on Inward weakness

to John Woolman–about the conclusion of Chapter VII:

I’ve been learning for quite some years (It’s not an easy lesson for me.) to accept and treasure the understanding that my own efforts and strengths are minute next to what God can do in a situation.

The poverty of spirit and inward weakness, with which I was much tried the fore part of this journey, has of late appeared to me a dispensation of kindness.  ………..I was led into a deep search, whether in all things my mind was resigned to the will of God; often querying with myself what should be the cause of such inward poverty, and greatly desiring that no secret reserve in my heart might hinder my access to the Divine fountain. In these humbling times I was made watchful, and excited to attend to the secret movings of the heavenly principle in my mind, which prepared the way to some duties that in more easy and prosperous times as to the outward, I believe I should have been in danger of omitting.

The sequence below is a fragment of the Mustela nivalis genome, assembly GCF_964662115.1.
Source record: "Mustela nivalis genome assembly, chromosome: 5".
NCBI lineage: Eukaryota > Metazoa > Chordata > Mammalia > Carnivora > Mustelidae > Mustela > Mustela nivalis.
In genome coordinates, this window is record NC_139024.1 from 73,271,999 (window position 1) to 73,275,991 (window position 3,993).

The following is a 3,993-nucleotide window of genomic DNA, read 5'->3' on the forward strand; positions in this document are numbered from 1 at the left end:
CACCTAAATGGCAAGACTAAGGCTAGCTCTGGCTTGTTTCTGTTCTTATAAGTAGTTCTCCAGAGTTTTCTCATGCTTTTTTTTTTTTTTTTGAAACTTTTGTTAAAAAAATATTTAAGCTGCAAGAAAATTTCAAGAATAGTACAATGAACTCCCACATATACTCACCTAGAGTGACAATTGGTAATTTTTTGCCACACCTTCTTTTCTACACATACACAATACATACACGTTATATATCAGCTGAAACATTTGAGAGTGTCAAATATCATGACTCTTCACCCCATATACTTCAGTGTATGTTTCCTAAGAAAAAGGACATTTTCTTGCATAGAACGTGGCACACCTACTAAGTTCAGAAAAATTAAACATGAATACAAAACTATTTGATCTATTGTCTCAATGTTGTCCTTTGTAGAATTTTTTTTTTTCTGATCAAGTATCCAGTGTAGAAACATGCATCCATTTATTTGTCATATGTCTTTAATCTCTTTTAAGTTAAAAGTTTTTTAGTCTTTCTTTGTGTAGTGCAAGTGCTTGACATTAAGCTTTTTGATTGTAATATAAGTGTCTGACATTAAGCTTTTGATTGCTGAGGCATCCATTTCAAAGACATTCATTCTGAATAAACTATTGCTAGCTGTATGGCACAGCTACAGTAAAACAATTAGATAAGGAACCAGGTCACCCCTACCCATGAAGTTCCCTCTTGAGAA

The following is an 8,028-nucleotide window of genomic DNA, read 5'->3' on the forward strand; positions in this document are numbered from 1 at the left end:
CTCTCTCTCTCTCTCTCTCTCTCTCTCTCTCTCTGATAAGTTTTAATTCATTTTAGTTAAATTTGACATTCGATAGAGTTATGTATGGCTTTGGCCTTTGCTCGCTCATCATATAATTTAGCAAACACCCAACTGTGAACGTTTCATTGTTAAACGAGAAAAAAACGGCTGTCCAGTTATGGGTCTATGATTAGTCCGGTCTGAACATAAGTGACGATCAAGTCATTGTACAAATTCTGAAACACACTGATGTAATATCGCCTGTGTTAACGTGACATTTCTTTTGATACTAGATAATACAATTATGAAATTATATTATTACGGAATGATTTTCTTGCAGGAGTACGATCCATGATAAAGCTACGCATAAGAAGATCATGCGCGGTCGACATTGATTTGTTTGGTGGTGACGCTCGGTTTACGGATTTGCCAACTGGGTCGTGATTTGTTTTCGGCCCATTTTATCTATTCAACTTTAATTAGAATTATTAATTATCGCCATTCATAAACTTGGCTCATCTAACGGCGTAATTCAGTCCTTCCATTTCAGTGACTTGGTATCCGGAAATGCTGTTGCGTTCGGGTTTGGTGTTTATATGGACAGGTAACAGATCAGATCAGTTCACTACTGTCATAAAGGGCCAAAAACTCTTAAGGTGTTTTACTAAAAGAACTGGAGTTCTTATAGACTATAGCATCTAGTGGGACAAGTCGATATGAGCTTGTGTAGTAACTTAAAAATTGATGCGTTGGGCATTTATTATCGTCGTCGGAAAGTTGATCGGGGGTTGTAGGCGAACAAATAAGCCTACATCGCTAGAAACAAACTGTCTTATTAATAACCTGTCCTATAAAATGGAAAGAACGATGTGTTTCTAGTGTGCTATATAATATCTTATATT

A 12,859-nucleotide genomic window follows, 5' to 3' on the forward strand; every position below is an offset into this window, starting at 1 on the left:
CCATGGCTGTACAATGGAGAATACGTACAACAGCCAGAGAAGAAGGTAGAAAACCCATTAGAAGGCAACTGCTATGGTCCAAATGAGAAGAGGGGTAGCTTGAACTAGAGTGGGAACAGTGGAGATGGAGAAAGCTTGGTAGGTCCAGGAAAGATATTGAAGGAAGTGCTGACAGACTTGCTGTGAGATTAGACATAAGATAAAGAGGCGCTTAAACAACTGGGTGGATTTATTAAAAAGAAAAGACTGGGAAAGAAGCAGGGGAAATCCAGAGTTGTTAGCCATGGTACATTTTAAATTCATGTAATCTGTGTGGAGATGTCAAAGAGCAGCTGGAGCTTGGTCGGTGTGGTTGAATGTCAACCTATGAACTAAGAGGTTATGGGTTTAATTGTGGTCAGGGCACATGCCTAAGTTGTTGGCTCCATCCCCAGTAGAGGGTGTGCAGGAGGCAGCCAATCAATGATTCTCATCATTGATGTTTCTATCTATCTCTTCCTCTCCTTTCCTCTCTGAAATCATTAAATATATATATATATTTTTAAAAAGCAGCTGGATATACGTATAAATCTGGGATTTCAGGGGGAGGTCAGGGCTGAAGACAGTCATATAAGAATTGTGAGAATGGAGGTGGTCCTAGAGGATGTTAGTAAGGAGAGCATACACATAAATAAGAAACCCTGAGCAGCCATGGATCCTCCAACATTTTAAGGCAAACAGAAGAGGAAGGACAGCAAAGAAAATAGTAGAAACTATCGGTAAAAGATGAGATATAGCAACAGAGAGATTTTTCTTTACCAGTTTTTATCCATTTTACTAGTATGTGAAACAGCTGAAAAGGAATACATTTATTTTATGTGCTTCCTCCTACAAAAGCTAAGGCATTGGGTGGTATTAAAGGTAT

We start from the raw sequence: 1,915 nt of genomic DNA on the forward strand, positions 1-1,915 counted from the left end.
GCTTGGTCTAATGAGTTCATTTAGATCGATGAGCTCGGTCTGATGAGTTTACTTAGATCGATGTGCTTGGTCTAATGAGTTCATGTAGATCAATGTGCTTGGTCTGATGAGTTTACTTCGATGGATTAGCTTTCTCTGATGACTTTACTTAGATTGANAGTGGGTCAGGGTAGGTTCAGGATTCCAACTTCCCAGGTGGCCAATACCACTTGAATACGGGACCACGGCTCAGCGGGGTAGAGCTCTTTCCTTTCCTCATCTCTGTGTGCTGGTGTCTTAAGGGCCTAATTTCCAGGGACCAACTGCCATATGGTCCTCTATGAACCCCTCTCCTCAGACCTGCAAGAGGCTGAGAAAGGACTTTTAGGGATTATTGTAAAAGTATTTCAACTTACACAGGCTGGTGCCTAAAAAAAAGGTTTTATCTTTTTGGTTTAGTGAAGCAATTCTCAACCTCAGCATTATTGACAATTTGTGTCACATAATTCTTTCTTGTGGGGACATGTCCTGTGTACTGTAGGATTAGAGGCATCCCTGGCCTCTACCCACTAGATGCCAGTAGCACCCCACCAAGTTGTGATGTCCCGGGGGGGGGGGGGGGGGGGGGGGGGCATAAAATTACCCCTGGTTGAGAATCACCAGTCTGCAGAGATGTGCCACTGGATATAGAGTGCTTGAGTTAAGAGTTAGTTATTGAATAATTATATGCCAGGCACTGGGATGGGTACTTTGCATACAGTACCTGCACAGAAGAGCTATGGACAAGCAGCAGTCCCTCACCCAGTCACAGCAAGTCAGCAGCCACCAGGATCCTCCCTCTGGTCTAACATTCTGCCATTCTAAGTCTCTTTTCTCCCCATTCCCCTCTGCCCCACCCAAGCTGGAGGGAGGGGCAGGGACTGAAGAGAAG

Journal of John Woolman

It’s a reassurance that you’ve found that same experience worth making the underlying theme of this chapter.

One thought on “on Inward weakness

  1. Very nice, Jay! Thanks! A good reminder when I get to being critical of myself for not being as organized (for example) as I would have liked. Optimism of the spiritual kind is a great gift, and it involves more humility than it does self-confidence.

Comments are closed.